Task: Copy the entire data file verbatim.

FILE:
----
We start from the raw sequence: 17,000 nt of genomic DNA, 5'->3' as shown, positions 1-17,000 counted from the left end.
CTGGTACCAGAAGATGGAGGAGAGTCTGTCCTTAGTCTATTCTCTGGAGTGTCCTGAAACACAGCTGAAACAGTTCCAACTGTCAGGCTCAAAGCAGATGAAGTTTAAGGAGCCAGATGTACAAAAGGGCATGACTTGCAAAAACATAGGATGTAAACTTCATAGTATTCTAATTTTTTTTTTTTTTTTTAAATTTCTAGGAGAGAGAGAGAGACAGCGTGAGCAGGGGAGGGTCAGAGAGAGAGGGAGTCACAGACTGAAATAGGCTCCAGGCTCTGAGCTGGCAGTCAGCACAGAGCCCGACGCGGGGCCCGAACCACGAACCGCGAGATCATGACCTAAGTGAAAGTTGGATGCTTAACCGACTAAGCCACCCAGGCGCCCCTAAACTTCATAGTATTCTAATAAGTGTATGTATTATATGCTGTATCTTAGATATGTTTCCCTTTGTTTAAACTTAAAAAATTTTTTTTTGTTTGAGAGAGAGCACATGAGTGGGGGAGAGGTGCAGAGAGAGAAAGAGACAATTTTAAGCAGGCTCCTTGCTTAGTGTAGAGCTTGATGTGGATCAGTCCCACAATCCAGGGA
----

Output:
We start from the raw sequence: 17,000 nt of genomic DNA, 5'->3' as shown, positions 1-17,000 counted from the left end.
CTGGTACCAGAAGATGGAGGAGAGTCTGTCCTTAGTCTATTCTCTGGAGTGTCCTGAAACACAGCTGAAACAGTTCCAACTGTCAGGCTCAAAGCAGATGAAGTTTAAGGAGCCAGATGTACAAAAGGGCATGACTTGCAAAAACATAGGATGTAAACTTCATAGTATTCTAATTTTTTTTTTTTTTTTTAAATTTCTAGGAGAGAGAGAGAGACAGCGTGAGCAGGGGAGGGTCAGAGAGAGAGGGAGTCACAGACTGAAATAGGCTCCAGGCTCTGAGCTGGCAGTCAGCACAGAGCCCGACGCGGGGCCCGAACCACGAACCGCGAGATCATGACCTAAGTGAAAGTTGGATGCTTAACCGACTAAGCCACCCAGGCGCCCCTAAACTTCATAGTATTCTAATAAGTGTATGTATTATATGCTGTATCTTAGATATGTTTCCCTTTGTTTAAACTTAAAAAATTTTTTTTTGTTTGAGAGAGAGCACATGAGTGGGGGAGAGGTGCAGAGAGAGAAAGAGACAATTTTAAGCAGGCTCCTTGCTTAGTGTAGAGCTTGATGTGGATCAGTCCCACAATCCAGGGA